The basis for the expansion is $50/bbl for oil, but no attention is paid to whether there will be a market for ever expanding oil in a world that may have banned internal combustion engine fuelled cars.
I find it hard to comprehend this intention to keep growing production in a world that is moving to exit fossil fuels.
Medium-term financial frame
Sourcing and use of cash is stated as being at parity with an oil price of $50-55/bbl by 2017. It would help me (and I'm sure I'm not alone) to understand the business better if there was some indication of good times (i.e., what an oil price of say $60-65/bbl) and hard times (i.e., what an oil price of say $40-45/bbl) might do to the business. This would allow an investor to get a sense of what impact a positive or negative change in the oil price might have on the business.
While I don't claim to understand the intricacies of the payout for the Gulf of Mexico oil spill costs and provisions, I'm not sure that BP's certainty about the overall costs to be incurred is grounds for celebration. From the high level figures they give, it seems that less than half of the costs have been paid out of the Trust Fund ($20 billion) and that the additional costs (a further $23.4 billion after tax) will be paid as they arise. It seems that two pre-tax charges of $5.2 and $1.6 billion were paid out in Q2. This is no small amount, which might have some impact on considerations about the dividend. Perhaps I have misunderstood this, as on another slide the first half Gulf of Mexico oil spill payments is described as $2.7 billion.
Notwithstanding the difficult times, the Q2 dividend is maintained at 10 cents per ordinary share. However, the basis for ongoing dividend payments made in the presentation is cause for concern.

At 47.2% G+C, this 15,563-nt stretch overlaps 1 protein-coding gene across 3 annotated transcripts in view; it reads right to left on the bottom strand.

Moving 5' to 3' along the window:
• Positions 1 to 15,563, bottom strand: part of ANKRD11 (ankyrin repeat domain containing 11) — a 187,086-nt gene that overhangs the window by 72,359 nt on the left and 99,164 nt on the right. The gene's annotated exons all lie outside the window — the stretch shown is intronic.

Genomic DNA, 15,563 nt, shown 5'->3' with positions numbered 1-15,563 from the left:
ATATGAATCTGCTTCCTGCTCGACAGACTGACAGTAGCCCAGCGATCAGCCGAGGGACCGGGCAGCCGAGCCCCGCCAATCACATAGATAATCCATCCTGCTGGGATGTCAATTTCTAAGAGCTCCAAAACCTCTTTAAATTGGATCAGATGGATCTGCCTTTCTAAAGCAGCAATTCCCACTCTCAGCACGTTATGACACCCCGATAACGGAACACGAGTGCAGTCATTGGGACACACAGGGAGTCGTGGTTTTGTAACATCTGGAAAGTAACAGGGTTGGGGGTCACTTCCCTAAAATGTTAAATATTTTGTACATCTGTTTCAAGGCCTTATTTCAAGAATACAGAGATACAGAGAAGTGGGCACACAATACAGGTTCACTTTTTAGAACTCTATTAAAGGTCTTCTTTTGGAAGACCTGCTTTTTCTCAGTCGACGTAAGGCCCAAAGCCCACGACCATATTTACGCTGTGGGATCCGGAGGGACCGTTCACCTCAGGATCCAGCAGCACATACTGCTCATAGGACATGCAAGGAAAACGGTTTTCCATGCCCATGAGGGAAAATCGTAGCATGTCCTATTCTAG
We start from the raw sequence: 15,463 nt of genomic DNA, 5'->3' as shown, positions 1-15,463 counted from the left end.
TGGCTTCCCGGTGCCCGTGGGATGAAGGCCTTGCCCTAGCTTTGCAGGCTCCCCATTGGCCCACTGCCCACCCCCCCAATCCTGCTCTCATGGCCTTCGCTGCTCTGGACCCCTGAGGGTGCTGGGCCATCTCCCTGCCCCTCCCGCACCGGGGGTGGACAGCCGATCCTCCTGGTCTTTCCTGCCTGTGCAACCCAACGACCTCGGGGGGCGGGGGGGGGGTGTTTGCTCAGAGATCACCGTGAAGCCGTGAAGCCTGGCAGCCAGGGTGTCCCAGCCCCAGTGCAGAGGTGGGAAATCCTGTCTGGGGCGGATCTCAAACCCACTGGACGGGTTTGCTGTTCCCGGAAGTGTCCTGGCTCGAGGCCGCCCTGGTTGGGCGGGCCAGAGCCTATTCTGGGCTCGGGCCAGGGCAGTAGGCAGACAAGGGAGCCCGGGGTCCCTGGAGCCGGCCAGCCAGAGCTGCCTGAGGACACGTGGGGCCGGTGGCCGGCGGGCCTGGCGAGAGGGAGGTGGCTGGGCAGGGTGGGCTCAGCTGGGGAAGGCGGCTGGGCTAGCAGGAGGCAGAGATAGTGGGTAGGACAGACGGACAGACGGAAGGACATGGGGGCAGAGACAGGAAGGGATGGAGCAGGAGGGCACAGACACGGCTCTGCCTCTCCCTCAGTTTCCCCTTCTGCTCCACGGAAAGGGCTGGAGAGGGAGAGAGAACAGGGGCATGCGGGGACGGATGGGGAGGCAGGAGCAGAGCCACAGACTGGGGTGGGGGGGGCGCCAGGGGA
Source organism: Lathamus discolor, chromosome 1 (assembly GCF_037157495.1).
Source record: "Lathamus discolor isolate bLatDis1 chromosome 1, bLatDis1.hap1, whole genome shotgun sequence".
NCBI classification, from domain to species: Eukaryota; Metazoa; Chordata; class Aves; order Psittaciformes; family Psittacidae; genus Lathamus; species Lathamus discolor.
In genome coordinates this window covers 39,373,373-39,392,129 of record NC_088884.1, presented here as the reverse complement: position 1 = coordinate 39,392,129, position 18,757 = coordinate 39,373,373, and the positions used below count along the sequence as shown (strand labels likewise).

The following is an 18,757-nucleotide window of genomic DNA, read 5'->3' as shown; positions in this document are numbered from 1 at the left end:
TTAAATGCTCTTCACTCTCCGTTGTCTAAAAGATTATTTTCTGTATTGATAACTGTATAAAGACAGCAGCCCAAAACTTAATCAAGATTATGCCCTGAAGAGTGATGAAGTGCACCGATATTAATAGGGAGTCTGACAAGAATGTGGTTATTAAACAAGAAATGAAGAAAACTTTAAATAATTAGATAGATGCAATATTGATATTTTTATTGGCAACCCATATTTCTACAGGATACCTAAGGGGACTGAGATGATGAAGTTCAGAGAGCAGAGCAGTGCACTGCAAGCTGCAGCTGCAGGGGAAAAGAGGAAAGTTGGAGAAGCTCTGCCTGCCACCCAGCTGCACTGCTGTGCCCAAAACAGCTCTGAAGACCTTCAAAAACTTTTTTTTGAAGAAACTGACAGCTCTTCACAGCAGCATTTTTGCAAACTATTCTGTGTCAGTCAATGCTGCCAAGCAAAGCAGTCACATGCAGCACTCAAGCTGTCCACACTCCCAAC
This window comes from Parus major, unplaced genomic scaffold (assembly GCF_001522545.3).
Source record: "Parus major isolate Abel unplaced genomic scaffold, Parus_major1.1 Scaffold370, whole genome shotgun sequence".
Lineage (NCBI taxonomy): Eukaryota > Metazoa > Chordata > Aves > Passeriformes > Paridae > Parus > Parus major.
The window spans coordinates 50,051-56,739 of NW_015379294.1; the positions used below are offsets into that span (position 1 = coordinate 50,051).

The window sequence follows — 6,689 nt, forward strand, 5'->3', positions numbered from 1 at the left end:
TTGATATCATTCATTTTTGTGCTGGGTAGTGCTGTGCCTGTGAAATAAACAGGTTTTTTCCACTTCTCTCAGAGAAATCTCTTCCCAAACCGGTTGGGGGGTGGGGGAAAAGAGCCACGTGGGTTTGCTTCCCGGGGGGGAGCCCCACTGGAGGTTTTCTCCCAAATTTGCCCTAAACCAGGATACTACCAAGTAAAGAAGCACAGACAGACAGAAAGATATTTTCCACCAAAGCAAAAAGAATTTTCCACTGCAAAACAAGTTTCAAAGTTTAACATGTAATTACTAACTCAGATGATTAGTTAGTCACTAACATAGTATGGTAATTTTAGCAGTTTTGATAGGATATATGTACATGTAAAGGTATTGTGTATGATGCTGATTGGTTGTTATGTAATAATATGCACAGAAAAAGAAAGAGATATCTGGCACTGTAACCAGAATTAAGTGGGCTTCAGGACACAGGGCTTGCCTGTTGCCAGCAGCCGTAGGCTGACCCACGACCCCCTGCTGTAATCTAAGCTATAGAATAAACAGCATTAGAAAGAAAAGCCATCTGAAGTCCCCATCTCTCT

To quote the report: "We have strong momentum in resetting our organic sources and uses of cash to balance in a $50-55 per barrel oil price range, supporting our ongoing commitment to sustaining the dividend." This might give some investors reason to reflect on the certainty of BP maintaining its dividend.
When one considers investment in a company, one must have confidence in the management and its ability to make sense of the current situation and have a plan for the future.
There is too much in recent reporting that suggests to me that, uncertain times notwithstanding, management of BP is not facing up to reality. This makes it hard to have confidence that the BP enterprise will be safely steered through the coming rough water. I see warning signs for maintenance of the dividend and that is just the start of the problems.
Disclosure: I/we have no positions in any stocks mentioned, and no plans to initiate any positions within the next 72 hours.
I wrote this article myself, and it expresses my own opinions. I am not receiving compensation for it (other than from Seeking Alpha). I have no business relationship with any company whose stock is mentioned in this article.